"We've had probably close to 50 female staff 'compromised' in the 14 years that this place has been open," says Harry George, a Clallam Bay prison guard. Favorite places in the prison to have sex include the laundry room and darkened closets, George says. PHIL CAMPBELL
The military is in Seattle schools again. Or at least it'll have guaranteed access if the U.S. Congress gets its way. A measure headed to the Senate would make it illegal for public high schools to bar military recruiters. Many schools around the country, including Seattle, can currently restrict the military's access to students. The new bill would change that, forcing schools to give the military the same access to students that universities have.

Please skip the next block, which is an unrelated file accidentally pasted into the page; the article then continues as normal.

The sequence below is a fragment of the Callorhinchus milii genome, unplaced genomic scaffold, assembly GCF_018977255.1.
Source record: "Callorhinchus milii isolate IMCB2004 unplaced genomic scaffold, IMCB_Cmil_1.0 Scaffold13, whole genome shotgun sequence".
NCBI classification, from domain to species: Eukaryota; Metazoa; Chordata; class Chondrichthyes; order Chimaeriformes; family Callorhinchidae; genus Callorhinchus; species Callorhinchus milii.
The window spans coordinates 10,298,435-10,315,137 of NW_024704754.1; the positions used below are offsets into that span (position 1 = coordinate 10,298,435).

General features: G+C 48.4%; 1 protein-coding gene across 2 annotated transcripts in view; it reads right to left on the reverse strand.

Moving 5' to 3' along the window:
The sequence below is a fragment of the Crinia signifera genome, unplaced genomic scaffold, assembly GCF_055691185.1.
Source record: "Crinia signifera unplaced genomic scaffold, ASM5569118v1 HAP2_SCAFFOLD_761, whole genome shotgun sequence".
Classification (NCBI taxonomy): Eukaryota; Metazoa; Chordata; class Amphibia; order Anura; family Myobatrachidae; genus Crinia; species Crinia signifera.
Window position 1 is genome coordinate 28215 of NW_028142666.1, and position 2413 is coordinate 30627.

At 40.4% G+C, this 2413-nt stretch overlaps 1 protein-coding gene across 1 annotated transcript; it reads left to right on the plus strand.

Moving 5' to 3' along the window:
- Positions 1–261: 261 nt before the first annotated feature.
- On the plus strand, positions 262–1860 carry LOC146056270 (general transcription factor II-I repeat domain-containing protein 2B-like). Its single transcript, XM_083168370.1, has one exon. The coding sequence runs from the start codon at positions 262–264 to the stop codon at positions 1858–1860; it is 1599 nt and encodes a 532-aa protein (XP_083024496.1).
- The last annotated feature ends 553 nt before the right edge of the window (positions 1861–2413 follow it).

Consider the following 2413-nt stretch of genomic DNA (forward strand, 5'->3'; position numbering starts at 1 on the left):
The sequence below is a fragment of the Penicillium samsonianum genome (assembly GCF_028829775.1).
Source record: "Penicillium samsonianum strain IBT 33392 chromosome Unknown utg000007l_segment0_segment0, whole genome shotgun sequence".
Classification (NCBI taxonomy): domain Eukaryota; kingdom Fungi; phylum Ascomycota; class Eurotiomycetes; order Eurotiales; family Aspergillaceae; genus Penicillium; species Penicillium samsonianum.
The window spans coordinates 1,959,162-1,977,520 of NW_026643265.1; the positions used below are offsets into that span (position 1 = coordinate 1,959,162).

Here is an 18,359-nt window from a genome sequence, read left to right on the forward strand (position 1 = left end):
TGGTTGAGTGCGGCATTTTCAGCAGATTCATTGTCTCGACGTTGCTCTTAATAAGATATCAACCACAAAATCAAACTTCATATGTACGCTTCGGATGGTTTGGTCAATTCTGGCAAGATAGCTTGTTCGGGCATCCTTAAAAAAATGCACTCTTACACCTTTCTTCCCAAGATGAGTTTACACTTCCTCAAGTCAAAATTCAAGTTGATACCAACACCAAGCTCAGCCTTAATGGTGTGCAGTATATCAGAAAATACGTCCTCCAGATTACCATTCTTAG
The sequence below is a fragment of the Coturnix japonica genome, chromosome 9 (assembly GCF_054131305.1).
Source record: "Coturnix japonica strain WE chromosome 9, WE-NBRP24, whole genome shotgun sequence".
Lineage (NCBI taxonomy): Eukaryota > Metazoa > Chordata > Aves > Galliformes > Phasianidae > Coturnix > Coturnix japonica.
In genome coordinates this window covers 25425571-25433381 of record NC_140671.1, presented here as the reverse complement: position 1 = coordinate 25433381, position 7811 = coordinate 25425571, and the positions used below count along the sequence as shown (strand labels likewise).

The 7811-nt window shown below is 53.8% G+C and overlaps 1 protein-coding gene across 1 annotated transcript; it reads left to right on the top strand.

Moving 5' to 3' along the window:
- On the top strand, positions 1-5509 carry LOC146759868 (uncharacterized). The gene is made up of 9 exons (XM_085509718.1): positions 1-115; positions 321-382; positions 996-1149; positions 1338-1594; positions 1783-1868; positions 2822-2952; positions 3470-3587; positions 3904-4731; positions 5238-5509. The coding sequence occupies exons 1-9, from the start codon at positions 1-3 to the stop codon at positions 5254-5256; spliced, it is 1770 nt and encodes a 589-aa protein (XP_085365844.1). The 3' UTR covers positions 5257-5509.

The military is facing record-low recruitment numbers these days, and has responded in force with sophisticated advertising and Congressional lobbying ["Military Zone", Pat Kearney, April 20]. The lobbying effort appears to be working. The bill is expected to pass the SSenate this year. The legislation is opposed by the National School Boards Association and other groups who believe that recruitment in schools is a local issue, not a federal one. But the schools are up against a well-armed and determined foe. One of the bill's proponents, Senator Tim Hutchinson (R-Ark.), actually wanted to deny federal funds to schools who barred recruiters. He says, " I would be extremely surprised if a school board wants to publicly vote to maintain a policy that is biased against the very institutions that guarantee America's freedom". PAT KEARNEY